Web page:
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Vegetarian cooking: Dos and don’ts for non-vegetarians

Stop stressing about cooking for vegetarians! Learn how to adapt your recipes and impress your guests with these easy tips. Even if you’re a dedicated meat eater, you’ll be surprised at  how simple it is to cater to vegetarian diets.

Overhead shot of Thai pumpkin curry in a white dutch oven with rice on the side.

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When you host friends for dinner, you plan your menu, set the table, and make sure that everything is perfect. So, when you hear one of your guests is vegetarian, it can completely throw your plans.

Vegetarianism has become increasingly popular in recent years, and 1 in 10 Americans say they follow either a vegetarian or vegan diet, but hosting a vegetarian doesn’t need to be scary. With a few adaptations, you can create a meal that is both delicious and stress-free for everyone. While it may seem challenging to modify your usual cooking habits to accommodate a vegetarian, it’s easier than you think.

The first thing you’ll need to do is to ask your guest what they can or can’t eat, as there are different types of vegetarians;

  • Lacto-ovo vegetarian: Will eat dairy products and eggs but excludes meat, poultry and seafood.
  • Lacto vegetarian: Will eat dairy products but excludes eggs, meat, poultry and seafood.
  • Ovo vegetarian: Will eat eggs but excludes dairy products, meat, poultry and seafood.
  • Pescatarian: Will eat fish and seafood but excludes meat and poultry.
  • Flexitarian or semi-vegetarian: This flexible diet primarily focuses on plant-based foods but allows for occasional meat consumption.

The good news is that many dishes that you probably already make are naturally vegetarian, dishes such as falafel, spaghetti marinara, or ratatouille. These are all familiar dishes that vegetarians and meat eaters alike can enjoy.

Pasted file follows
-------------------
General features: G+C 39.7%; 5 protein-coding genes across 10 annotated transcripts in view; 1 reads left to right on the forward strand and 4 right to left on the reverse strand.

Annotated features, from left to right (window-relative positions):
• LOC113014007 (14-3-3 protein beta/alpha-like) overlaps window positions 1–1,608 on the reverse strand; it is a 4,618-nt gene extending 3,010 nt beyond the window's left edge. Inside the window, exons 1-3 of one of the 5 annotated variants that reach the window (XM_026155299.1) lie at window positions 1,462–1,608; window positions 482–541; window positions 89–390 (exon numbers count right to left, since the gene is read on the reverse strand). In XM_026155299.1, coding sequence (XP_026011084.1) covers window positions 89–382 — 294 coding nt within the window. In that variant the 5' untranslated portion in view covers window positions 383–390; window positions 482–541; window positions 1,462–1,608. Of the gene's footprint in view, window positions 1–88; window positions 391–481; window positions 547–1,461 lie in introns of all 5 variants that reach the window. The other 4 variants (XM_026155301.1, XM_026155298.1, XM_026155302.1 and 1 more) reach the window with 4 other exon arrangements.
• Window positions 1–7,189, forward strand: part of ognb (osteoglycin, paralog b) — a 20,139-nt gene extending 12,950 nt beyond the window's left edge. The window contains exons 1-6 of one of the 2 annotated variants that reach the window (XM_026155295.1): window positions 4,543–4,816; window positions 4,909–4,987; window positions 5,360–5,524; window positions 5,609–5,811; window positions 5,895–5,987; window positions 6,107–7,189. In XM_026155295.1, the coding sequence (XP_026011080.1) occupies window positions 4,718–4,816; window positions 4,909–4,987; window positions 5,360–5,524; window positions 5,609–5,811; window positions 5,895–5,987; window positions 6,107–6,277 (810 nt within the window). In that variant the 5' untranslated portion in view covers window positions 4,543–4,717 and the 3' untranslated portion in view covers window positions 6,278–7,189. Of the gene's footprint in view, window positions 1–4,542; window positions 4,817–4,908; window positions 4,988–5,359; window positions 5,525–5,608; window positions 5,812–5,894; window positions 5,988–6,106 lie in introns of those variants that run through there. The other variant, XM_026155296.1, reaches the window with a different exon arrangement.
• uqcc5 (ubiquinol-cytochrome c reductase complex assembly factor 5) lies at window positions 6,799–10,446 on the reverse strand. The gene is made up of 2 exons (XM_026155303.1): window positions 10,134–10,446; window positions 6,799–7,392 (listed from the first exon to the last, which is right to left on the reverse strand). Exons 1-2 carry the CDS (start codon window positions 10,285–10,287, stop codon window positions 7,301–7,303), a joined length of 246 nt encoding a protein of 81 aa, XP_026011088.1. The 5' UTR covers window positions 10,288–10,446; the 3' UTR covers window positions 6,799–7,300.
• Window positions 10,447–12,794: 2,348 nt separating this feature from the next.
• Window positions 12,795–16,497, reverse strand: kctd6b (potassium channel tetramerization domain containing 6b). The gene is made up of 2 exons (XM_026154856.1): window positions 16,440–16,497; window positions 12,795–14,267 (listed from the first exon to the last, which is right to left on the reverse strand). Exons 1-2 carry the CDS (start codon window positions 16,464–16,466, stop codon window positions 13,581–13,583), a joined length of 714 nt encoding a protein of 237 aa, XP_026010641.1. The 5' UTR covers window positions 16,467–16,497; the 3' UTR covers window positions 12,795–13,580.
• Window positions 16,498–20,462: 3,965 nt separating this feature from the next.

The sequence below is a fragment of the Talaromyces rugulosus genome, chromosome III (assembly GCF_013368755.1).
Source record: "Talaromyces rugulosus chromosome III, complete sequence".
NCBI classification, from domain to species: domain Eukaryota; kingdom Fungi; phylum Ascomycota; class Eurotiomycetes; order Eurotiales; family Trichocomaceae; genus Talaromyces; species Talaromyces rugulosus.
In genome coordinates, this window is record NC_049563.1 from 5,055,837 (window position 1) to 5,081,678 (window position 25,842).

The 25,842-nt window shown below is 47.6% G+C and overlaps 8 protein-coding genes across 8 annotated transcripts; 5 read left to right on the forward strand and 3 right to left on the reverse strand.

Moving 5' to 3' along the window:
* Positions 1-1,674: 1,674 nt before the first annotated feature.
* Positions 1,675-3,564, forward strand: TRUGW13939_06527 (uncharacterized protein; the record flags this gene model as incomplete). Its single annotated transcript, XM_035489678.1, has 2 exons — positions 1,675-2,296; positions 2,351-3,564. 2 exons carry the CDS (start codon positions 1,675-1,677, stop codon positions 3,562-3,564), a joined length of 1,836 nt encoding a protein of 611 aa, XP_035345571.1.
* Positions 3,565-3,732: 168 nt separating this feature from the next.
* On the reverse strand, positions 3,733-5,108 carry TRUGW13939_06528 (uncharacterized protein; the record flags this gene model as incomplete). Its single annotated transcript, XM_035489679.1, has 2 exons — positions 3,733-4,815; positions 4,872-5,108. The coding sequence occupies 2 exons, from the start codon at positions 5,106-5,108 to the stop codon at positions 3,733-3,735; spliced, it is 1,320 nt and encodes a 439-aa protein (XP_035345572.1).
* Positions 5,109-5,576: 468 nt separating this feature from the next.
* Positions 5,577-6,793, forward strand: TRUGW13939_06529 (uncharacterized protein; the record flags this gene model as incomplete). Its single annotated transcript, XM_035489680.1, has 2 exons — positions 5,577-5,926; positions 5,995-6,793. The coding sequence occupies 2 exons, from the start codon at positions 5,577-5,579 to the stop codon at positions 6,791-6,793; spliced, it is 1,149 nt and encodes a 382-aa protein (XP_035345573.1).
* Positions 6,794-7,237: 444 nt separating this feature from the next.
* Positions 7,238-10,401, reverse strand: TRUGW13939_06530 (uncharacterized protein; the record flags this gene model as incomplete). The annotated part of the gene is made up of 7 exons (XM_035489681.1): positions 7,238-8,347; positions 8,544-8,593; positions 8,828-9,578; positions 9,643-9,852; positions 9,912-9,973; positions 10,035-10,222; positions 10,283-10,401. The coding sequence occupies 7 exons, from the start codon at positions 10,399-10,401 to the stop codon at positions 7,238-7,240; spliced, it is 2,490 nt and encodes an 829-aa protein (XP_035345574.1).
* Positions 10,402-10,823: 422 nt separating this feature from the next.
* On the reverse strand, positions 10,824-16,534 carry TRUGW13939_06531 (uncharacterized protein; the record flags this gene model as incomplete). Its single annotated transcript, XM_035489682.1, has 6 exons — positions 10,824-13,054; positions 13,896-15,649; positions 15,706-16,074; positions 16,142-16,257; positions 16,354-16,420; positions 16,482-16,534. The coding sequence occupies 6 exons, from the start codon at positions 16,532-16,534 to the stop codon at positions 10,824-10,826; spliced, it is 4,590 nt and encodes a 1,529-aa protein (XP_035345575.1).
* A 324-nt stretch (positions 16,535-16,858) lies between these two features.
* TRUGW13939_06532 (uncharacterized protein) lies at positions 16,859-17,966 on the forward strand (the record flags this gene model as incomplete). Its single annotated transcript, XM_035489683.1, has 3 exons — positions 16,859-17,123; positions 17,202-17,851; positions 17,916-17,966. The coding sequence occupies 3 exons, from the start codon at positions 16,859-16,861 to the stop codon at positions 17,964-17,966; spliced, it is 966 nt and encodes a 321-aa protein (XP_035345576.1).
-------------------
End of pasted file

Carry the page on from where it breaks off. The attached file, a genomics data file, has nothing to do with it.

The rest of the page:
Cooking for vegetarian guests is a fun challenge to get more creative with meals. I like to focus on using plant-based proteins as a supporting ingredient to a vegetable main course. Using items like beans, lentils and grains creates a balanced meal everyone can enjoy.”
— Gina Matsoukas, Running to the Kitchen

Low angle shot of a chickpea burger on seeded bun with all the fixings.


Check the ingredients

It is essential to examine the ingredients list of food products carefully. Just because a dish doesn’t contain visible meat, it may still not be suitable for a vegetarian diet. A good example is Parmesan cheese, which includes animal rennet and is therefore not a vegetarian option. Fortunately, many vegetarian substitutes are available today, including hard Italian cheeses, and they are indistinguishable from their non-vegetarian counterparts.

Other ingredients to look for include gelatin, Worcestershire sauce, marshmallows, meat broths, and some red food dyes. Look for the filled green circle in a green outlined box symbol on the product; if you see it, then it’s suitable for vegetarians.

Planning a vegetarian-friendly menu

Your guests mustn’t feel like an afterthought; you want them to feel like they’ve had a full meal and not just a collection of side dishes.

For an informal occasion, pizza is a great choice. There are so many different vegetarian pizza toppings, and the classic Neapolitan pizza is naturally vegetarian and perfect for serving; you don’t need to make a special effort for this delicious dish.

Start with a vegetarian soup like Mulligatawny or Indian Lentil Dal; an appetizer like Samosas or Paneer Pakora; or a refreshing salad like Kachumber Salad or Spicy Cucumber Salad.

Lots of Thai and Indian curry dishes are vegetarian, too, like Thai Pumpkin Curry, Chana Aloo Masala, and Palak Paneer.

If you like Asian noodles, there are lots of ways to use them in vegetarian meals. Try Veggie Pad Thai, Vegetarian Dan Dan Noodles, Gochujang Noodles or Thai Peanut Sauce Noodles.

A dinner party usually calls for a special main course, and a mushroom wellington shows that you have put a lot of thought and effort into the dish. Or try Butternut Squash and Goat Cheese Phyllo Pie for a stunning main course. Pair either of these with vegetable sides and you have the perfect meal.